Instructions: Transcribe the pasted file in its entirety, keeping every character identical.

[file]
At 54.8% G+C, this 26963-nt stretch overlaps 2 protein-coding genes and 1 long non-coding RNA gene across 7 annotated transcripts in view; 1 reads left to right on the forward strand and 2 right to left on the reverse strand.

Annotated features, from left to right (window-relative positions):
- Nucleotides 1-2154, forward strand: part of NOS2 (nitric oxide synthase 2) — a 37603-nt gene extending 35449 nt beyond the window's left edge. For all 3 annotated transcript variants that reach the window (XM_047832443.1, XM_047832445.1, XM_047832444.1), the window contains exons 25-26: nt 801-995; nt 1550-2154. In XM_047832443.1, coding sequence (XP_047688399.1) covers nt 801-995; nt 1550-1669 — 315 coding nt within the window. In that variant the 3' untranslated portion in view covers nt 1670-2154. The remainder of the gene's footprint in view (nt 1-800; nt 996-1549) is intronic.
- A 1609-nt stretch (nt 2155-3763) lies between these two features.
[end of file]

At 54.8% G+C, this 26963-nt stretch overlaps 2 protein-coding genes and 1 long non-coding RNA gene across 7 annotated transcripts in view; 1 reads left to right on the forward strand and 2 right to left on the reverse strand.

Annotated features, from left to right (window-relative positions):
- Nucleotides 1-2154, forward strand: part of NOS2 (nitric oxide synthase 2) — a 37603-nt gene extending 35449 nt beyond the window's left edge. For all 3 annotated transcript variants that reach the window (XM_047832443.1, XM_047832445.1, XM_047832444.1), the window contains exons 25-26: nt 801-995; nt 1550-2154. In XM_047832443.1, coding sequence (XP_047688399.1) covers nt 801-995; nt 1550-1669 — 315 coding nt within the window. In that variant the 3' untranslated portion in view covers nt 1670-2154. The remainder of the gene's footprint in view (nt 1-800; nt 996-1549) is intronic.
- A 1609-nt stretch (nt 2155-3763) lies between these two features.